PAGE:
Is it just a case of ‘Zoom face’ or is the pandemic really aging you?

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By Sandee LaMotte | CNN

Is that face in the mirror looking a bit, well, older these days?

“Some of this is due to perception, what I call ‘Zoom face,’” said Dr. Rajani Katta, author of “Glow: The Dermatologist’s Guide to a Whole Foods Younger Skin Diet.”

“Between the harsh lighting, the strange angles, and just staring at your face for hours on end, it can alter your perception of your own appearance,” Katta said.

Unfortunately, your skin may also be suffering from the effects of a year of pandemic stress, said Dr. Whitney Bowe, clinical assistant professor of dermatology at the Icahn School of Medicine at Mount Sinai Medical Center.

“A long-time patient would come and say, ‘I lost my parent and I feel like I’ve aged years in this one year.’ You look at them and you can see that it has actually taken a physical toll, and from a biological mechanism we understand how this works. I call it stress aging.”

Stress affects our ability to fall asleep and stay asleep, which can take a toll on our skin as well, said sleep specialist Dr. Raj Dasgupta, an assistant professor of clinical medicine at the Keck School of Medicine at the University of Southern California.

He points to a 2010 study on the effects of sleep deprivation on facial features, which found “people who were sleep deprived had swollen eyelids and those dark circles under the eyes and they looked like they had more wrinkles.”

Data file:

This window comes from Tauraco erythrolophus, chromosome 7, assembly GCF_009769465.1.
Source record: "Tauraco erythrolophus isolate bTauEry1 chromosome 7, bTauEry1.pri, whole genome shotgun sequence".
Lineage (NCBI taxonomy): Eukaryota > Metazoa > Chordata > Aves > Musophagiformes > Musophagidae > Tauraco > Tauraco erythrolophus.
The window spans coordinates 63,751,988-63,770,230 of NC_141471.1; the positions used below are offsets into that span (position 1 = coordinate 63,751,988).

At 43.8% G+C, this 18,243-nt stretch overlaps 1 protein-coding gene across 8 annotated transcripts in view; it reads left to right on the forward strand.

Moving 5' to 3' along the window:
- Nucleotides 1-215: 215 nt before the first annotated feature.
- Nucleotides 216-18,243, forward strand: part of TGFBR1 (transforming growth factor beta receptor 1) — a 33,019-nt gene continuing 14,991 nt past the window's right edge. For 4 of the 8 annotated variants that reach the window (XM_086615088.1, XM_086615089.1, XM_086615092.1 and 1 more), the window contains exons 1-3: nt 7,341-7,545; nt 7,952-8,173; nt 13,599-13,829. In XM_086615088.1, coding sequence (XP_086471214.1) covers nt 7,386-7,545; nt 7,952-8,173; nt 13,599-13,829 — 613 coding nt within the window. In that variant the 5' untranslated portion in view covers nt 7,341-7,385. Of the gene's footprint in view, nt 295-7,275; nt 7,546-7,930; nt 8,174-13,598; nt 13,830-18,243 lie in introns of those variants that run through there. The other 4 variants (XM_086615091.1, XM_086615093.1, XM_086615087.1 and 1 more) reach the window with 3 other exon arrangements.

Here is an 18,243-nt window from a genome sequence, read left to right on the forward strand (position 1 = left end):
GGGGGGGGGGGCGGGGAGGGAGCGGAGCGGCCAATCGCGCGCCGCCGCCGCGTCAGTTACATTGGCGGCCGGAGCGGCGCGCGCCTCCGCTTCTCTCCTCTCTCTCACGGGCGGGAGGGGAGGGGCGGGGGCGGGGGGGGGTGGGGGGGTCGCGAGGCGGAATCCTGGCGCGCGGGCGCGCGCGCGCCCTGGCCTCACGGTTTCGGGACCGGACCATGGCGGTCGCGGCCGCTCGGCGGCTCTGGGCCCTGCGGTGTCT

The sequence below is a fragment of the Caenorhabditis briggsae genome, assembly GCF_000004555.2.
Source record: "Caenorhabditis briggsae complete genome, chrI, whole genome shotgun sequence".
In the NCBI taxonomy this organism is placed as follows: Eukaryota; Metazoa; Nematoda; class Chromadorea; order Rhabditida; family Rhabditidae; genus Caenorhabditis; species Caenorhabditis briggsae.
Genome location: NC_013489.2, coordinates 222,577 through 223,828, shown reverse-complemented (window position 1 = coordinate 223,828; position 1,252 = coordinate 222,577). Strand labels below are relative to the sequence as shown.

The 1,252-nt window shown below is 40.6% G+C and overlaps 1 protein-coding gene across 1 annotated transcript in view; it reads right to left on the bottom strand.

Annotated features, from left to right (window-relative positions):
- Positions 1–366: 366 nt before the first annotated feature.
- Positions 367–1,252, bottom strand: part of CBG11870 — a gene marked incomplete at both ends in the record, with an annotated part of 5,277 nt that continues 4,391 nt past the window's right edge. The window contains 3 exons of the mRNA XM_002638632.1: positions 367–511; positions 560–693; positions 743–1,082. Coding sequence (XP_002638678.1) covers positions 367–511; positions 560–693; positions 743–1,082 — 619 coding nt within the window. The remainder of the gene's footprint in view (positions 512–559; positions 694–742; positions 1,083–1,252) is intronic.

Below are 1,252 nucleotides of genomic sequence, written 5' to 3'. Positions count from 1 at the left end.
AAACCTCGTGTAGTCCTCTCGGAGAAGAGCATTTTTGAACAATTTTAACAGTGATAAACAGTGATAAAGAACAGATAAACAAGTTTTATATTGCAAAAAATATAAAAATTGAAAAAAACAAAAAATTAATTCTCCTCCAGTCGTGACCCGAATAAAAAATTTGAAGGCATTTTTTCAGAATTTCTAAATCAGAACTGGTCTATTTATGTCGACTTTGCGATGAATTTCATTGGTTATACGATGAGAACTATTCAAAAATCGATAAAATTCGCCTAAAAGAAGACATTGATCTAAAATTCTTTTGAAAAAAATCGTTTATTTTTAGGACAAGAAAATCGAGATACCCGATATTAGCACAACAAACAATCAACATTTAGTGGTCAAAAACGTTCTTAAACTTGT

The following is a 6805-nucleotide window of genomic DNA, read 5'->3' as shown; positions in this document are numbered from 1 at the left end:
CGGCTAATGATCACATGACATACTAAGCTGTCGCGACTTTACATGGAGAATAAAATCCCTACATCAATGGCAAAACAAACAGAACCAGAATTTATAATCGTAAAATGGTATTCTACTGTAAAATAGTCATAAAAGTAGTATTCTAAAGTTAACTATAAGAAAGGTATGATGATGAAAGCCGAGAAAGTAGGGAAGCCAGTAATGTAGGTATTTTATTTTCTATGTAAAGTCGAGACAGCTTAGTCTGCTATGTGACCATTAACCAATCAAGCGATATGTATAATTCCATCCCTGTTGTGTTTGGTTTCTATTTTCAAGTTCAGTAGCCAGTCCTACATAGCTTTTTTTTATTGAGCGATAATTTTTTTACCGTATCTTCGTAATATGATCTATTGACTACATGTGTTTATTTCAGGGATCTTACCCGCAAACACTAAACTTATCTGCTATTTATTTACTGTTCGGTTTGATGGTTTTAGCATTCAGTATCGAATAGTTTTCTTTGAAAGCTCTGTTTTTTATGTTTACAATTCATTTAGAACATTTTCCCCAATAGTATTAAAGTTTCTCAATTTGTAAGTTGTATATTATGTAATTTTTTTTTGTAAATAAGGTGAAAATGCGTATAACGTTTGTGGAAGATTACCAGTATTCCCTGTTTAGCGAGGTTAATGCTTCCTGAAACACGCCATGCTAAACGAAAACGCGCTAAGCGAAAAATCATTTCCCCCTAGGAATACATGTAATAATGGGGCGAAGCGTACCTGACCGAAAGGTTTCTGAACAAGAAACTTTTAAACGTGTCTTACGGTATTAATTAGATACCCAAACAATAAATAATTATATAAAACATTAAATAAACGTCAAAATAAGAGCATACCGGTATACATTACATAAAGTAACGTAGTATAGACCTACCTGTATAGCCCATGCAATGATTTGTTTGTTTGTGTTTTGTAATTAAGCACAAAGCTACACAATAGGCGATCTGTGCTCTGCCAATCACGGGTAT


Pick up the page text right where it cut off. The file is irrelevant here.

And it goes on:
Chronic pressure means high levels of the stress hormone cortisol are flooding the body, which inhibits collagen and hyaluronic acid production in the skin, Bowe explained.

“Collagen is the scaffold of the skin that prevents fine lines and wrinkles, and hyaluronic acid keeps the skin plump, so the loss of these can really impact your looks,” Bowe said.

In addition, stress has been shown to cause disruptions in proper functioning of the skin barrier, leading to increased water loss and “increased exfoliation and dryness and wrinkle formation,” said Dr. Marie Jhin, a spokesperson for the American Academy of Dermatology.

The rush to fix these signs of aging are keeping many dermatologists working overtime.

“Yes! I’m seeing an influx of patients coming in after Covid stress and fatigue,” said Jhin, adding that she’s seen many cases of eczema, hair loss and acne from stress over the last year.

“I’ve never seen the demand this high,” Bowe said. “I can’t keep up. My existing patients are coming much more frequently than they did before, specifically because they feel like they are aging.”

What to do?

An important way to take care of aging or sensitive skin during the pandemic is to alternate between “active nights and recovery nights” with your skin care products, Bowe said.

On one night, use anti-aging solutions such as retinoids, alpha hydroxy acid or glycolic acid — whether prescription or over-the-counter — then skip a night or two, depending on the dryness of your skin.

“What I recommend doing is cycling through your skin care,” Bowe said. “You don’t want to further compromise your skin barrier by using irritating ingredients every night.”

Recovery nights are used to pamper the skin, “using ingredients like glycerin, sunflower seed oil, jojoba oil or squalane” — which is a hydrogenated version of squalene, a compound produced naturally by our sebaceous glands, Bowe said.

“You are using nourishing, moisturizing ingredients that are going to repair the skin barrier, support the skin’s microbiome and restore a healthy pH to the skin,” Bowe said.

Stop your skin from further aging